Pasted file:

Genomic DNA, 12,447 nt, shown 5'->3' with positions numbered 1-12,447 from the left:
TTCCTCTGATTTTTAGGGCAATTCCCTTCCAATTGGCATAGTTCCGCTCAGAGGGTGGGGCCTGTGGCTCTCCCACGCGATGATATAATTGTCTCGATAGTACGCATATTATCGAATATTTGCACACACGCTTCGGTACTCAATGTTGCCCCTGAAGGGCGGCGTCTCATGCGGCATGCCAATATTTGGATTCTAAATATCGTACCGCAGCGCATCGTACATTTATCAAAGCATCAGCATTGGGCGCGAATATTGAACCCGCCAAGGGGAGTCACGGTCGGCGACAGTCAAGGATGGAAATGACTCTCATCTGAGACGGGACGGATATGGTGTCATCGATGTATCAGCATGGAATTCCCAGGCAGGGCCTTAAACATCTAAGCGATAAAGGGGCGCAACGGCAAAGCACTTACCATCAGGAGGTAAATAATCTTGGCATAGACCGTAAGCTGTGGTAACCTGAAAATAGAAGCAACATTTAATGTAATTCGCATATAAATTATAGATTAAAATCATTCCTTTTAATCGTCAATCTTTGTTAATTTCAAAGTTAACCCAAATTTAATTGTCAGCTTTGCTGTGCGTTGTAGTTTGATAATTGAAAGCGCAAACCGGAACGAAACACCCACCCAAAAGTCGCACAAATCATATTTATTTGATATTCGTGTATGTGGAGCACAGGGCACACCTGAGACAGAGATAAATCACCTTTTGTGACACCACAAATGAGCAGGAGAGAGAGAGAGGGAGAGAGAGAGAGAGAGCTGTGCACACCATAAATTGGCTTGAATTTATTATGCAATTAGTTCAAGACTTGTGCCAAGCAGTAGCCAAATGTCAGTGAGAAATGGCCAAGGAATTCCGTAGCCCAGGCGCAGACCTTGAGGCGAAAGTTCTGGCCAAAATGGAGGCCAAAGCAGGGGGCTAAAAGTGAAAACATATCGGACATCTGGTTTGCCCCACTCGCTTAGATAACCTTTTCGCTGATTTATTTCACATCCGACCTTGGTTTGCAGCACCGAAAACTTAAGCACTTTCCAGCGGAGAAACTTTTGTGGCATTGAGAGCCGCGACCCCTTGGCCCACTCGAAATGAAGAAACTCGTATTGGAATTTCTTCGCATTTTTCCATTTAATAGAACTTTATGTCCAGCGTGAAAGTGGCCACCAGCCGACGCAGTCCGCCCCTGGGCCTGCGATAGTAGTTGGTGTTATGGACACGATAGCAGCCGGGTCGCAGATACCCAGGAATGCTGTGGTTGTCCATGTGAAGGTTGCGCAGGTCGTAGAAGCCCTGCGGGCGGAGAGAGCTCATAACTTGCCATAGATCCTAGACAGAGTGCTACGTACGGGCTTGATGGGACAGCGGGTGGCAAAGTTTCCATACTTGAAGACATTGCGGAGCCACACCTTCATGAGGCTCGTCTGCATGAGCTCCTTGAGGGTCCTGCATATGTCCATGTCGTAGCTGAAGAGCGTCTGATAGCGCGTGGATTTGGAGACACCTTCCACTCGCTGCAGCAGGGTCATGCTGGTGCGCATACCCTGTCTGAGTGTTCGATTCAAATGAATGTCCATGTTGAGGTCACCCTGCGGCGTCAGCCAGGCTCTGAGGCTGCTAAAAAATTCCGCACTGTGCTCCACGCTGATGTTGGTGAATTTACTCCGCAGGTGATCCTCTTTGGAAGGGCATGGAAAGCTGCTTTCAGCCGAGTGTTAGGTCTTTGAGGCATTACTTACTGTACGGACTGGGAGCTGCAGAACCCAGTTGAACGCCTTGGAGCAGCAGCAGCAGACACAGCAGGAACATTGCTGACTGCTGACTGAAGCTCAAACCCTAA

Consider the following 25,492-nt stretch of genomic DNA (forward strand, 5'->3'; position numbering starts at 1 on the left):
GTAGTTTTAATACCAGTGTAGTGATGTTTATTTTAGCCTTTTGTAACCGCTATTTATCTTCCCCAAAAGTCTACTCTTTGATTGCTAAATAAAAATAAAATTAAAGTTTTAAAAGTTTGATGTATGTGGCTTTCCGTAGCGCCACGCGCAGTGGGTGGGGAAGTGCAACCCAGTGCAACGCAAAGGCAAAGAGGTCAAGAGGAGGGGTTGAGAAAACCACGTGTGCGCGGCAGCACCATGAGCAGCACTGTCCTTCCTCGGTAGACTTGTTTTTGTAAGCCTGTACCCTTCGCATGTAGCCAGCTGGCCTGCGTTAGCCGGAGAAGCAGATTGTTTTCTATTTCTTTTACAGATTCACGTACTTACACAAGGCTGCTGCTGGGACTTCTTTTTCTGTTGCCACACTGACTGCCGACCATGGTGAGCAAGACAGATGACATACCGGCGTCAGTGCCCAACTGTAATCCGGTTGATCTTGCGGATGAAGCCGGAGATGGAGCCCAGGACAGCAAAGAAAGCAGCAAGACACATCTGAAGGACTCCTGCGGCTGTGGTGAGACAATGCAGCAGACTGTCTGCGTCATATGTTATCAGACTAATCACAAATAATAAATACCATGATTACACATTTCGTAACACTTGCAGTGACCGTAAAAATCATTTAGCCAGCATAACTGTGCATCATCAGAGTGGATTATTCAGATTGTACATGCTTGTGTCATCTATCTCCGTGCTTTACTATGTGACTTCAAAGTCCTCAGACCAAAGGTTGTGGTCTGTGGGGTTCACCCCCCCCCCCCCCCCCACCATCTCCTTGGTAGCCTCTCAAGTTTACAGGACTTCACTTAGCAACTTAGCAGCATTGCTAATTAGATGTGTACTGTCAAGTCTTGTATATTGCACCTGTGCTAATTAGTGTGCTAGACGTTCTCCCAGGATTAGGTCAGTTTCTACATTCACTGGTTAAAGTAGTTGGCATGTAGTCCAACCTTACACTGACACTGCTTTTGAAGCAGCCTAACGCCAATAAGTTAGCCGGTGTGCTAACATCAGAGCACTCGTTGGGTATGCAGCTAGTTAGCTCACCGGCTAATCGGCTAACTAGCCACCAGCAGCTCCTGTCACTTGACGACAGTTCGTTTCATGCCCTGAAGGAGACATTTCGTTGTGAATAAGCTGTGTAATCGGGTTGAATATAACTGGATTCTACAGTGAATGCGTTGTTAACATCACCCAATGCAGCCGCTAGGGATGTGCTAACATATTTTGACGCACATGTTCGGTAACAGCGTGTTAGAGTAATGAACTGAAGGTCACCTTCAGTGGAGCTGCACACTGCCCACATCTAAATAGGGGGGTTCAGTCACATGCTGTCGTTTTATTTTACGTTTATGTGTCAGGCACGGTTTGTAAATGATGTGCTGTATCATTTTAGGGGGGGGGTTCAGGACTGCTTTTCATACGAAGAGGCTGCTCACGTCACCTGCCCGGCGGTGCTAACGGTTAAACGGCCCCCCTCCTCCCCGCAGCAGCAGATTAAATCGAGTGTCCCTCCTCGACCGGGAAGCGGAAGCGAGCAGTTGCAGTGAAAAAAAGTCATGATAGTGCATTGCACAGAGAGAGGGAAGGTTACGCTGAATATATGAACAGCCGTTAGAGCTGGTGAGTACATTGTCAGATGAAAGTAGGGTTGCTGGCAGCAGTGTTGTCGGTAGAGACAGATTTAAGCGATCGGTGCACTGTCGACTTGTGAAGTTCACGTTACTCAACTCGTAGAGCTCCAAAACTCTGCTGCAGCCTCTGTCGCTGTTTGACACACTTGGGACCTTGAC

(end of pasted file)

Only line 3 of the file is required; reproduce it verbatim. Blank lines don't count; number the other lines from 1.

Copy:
Consider the following 25,492-nt stretch of genomic DNA (forward strand, 5'->3'; position numbering starts at 1 on the left):